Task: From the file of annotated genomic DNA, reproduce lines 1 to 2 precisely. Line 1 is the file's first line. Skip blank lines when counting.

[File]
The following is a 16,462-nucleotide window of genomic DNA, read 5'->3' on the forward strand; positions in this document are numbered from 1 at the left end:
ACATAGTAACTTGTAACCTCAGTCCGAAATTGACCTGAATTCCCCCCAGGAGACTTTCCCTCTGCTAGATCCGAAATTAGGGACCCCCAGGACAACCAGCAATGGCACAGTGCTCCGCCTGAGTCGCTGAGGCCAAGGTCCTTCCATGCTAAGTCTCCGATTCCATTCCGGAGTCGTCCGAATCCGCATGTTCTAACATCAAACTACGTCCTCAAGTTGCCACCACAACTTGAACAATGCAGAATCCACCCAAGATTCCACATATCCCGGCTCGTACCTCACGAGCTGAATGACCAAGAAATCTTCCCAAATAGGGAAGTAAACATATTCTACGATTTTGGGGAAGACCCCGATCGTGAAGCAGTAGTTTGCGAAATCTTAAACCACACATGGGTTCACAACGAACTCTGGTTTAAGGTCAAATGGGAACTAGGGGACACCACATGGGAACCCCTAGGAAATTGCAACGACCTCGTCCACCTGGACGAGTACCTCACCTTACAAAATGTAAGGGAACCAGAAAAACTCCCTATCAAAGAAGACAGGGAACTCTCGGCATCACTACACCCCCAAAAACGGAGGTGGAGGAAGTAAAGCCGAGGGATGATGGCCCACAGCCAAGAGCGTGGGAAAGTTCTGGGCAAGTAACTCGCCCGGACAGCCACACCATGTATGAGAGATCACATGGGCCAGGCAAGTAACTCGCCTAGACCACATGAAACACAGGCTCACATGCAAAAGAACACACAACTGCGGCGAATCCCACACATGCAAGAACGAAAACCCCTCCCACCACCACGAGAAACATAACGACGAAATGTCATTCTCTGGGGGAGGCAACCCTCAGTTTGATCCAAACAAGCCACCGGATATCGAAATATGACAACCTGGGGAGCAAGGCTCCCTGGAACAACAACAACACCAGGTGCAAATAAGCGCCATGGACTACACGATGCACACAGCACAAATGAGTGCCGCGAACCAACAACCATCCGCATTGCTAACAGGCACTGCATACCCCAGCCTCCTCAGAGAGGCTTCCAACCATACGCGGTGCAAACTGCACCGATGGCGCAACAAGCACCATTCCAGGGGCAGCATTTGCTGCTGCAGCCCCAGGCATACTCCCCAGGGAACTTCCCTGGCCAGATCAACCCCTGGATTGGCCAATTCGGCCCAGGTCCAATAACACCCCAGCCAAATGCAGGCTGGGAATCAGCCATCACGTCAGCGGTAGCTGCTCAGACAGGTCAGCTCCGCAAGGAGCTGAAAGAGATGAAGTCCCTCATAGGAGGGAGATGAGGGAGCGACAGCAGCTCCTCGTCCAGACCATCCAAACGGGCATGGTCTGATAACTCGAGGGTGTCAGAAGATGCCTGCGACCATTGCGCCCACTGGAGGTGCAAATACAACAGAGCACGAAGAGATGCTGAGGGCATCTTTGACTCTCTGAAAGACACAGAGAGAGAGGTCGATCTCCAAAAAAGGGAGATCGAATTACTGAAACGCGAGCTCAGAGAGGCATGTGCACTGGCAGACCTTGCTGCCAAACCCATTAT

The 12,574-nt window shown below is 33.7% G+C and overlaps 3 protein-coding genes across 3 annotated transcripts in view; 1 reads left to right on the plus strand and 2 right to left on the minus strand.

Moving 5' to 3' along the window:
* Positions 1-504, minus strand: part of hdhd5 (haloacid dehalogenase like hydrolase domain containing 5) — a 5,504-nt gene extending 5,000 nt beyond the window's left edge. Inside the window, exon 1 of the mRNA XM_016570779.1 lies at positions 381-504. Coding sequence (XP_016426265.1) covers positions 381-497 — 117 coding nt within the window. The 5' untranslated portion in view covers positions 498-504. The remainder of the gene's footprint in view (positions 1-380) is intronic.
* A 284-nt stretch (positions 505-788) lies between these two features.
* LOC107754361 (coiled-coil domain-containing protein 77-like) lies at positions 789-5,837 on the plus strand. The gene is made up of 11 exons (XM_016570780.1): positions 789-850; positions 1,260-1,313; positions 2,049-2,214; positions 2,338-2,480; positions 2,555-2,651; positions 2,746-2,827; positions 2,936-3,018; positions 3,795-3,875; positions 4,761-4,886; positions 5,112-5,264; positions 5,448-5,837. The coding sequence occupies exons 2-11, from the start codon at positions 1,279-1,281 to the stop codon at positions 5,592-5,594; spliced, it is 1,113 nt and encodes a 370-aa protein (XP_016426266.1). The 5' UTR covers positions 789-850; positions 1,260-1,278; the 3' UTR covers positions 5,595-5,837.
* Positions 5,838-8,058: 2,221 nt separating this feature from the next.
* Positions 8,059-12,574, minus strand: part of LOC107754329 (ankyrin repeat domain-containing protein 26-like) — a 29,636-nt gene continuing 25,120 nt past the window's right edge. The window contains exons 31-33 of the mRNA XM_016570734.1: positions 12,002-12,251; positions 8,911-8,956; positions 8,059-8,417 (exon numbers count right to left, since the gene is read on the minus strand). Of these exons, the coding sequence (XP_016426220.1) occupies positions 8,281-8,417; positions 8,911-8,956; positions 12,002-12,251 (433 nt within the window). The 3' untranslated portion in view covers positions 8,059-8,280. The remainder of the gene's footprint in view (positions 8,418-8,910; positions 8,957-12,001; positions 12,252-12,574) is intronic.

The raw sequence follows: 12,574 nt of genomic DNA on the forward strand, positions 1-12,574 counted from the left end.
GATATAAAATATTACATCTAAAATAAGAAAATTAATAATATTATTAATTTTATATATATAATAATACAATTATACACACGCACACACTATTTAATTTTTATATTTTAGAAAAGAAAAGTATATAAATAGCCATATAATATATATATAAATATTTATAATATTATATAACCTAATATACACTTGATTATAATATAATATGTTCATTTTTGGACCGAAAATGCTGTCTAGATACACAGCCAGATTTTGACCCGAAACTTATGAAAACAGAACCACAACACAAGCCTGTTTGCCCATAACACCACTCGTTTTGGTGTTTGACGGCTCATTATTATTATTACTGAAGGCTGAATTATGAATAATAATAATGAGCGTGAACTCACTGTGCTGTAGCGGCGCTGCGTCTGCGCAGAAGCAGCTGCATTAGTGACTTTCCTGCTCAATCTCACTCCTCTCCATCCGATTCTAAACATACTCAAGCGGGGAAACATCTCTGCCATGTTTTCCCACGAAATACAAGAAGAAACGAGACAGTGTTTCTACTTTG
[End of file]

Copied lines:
The following is a 16,462-nucleotide window of genomic DNA, read 5'->3' on the forward strand; positions in this document are numbered from 1 at the left end:
ACATAGTAACTTGTAACCTCAGTCCGAAATTGACCTGAATTCCCCCCAGGAGACTTTCCCTCTGCTAGATCCGAAATTAGGGACCCCCAGGACAACCAGCAATGGCACAGTGCTCCGCCTGAGTCGCTGAGGCCAAGGTCCTTCCATGCTAAGTCTCCGATTCCATTCCGGAGTCGTCCGAATCCGCATGTTCTAACATCAAACTACGTCCTCAAGTTGCCACCACAACTTGAACAATGCAGAATCCACCCAAGATTCCACATATCCCGGCTCGTACCTCACGAGCTGAATGACCAAGAAATCTTCCCAAATAGGGAAGTAAACATATTCTACGATTTTGGGGAAGACCCCGATCGTGAAGCAGTAGTTTGCGAAATCTTAAACCACACATGGGTTCACAACGAACTCTGGTTTAAGGTCAAATGGGAACTAGGGGACACCACATGGGAACCCCTAGGAAATTGCAACGACCTCGTCCACCTGGACGAGTACCTCACCTTACAAAATGTAAGGGAACCAGAAAAACTCCCTATCAAAGAAGACAGGGAACTCTCGGCATCACTACACCCCCAAAAACGGAGGTGGAGGAAGTAAAGCCGAGGGATGATGGCCCACAGCCAAGAGCGTGGGAAAGTTCTGGGCAAGTAACTCGCCCGGACAGCCACACCATGTATGAGAGATCACATGGGCCAGGCAAGTAACTCGCCTAGACCACATGAAACACAGGCTCACATGCAAAAGAACACACAACTGCGGCGAATCCCACACATGCAAGAACGAAAACCCCTCCCACCACCACGAGAAACATAACGACGAAATGTCATTCTCTGGGGGAGGCAACCCTCAGTTTGATCCAAACAAGCCACCGGATATCGAAATATGACAACCTGGGGAGCAAGGCTCCCTGGAACAACAACAACACCAGGTGCAAATAAGCGCCATGGACTACACGATGCACACAGCACAAATGAGTGCCGCGAACCAACAACCATCCGCATTGCTAACAGGCACTGCATACCCCAGCCTCCTCAGAGAGGCTTCCAACCATACGCGGTGCAAACTGCACCGATGGCGCAACAAGCACCATTCCAGGGGCAGCATTTGCTGCTGCAGCCCCAGGCATACTCCCCAGGGAACTTCCCTGGCCAGATCAACCCCTGGATTGGCCAATTCGGCCCAGGTCCAATAACACCCCAGCCAAATGCAGGCTGGGAATCAGCCATCACGTCAGCGGTAGCTGCTCAGACAGGTCAGCTCCGCAAGGAGCTGAAAGAGATGAAGTCCCTCATAGGAGGGAGATGAGGGAGCGACAGCAGCTCCTCGTCCAGACCATCCAAACGGGCATGGTCTGATAACTCGAGGGTGTCAGAAGATGCCTGCGACCATTGCGCCCACTGGAGGTGCAAATACAACAGAGCACGAAGAGATGCTGAGGGCATCTTTGACTCTCTGAAAGACACAGAGAGAGAGGTCGATCTCCAAAAAAGGGAGATCGAATTACTGAAACGCGAGCTCAGAGAGGCATGTGCACTGGCAGACCTTGCTGCCAAACCCATTAT